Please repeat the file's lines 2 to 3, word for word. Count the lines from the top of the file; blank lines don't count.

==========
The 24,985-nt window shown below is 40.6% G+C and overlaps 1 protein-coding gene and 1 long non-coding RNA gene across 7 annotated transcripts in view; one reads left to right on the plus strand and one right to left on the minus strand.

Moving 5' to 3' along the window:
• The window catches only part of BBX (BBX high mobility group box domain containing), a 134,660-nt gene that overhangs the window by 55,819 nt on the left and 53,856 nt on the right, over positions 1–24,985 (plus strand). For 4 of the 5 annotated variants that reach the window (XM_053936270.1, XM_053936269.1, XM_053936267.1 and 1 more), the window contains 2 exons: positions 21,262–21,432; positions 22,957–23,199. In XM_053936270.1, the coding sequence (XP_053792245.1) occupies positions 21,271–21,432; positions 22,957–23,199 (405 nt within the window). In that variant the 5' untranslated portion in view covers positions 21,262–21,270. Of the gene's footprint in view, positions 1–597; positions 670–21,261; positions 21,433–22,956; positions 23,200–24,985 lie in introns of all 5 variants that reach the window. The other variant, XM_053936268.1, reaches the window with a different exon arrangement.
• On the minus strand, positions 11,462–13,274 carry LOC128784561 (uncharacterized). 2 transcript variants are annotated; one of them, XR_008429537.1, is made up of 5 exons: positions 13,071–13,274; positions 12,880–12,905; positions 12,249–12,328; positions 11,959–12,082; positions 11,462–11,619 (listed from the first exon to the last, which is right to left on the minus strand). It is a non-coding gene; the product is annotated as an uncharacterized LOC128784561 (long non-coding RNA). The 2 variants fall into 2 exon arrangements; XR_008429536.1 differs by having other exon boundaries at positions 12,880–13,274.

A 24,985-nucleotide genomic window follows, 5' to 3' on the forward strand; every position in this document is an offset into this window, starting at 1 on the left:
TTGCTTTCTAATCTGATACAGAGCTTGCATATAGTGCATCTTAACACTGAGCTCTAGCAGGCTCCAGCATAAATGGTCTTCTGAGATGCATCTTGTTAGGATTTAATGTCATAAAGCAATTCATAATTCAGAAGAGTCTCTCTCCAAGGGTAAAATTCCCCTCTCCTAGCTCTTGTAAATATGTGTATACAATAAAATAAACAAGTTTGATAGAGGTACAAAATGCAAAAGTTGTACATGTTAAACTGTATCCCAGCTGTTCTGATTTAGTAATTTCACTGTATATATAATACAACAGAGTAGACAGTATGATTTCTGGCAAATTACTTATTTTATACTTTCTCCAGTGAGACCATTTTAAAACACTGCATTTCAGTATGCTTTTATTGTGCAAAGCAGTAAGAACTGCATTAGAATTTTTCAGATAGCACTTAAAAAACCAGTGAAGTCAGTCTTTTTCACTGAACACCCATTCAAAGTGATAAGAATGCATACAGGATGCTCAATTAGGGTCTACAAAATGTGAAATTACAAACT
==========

Moving 5' to 3' along the window:
• The window catches only part of BBX (BBX high mobility group box domain containing), a 134,660-nt gene that overhangs the window by 55,819 nt on the left and 53,856 nt on the right, over positions 1–24,985 (plus strand). For 4 of the 5 annotated variants that reach the window (XM_053936270.1, XM_053936269.1, XM_053936267.1 and 1 more), the window contains 2 exons: positions 21,262–21,432; positions 22,957–23,199. In XM_053936270.1, the coding sequence (XP_053792245.1) occupies positions 21,271–21,432; positions 22,957–23,199 (405 nt within the window). In that variant the 5' untranslated portion in view covers positions 21,262–21,270. Of the gene's footprint in view, positions 1–597; positions 670–21,261; positions 21,433–22,956; positions 23,200–24,985 lie in introns of all 5 variants that reach the window. The other variant, XM_053936268.1, reaches the window with a different exon arrangement.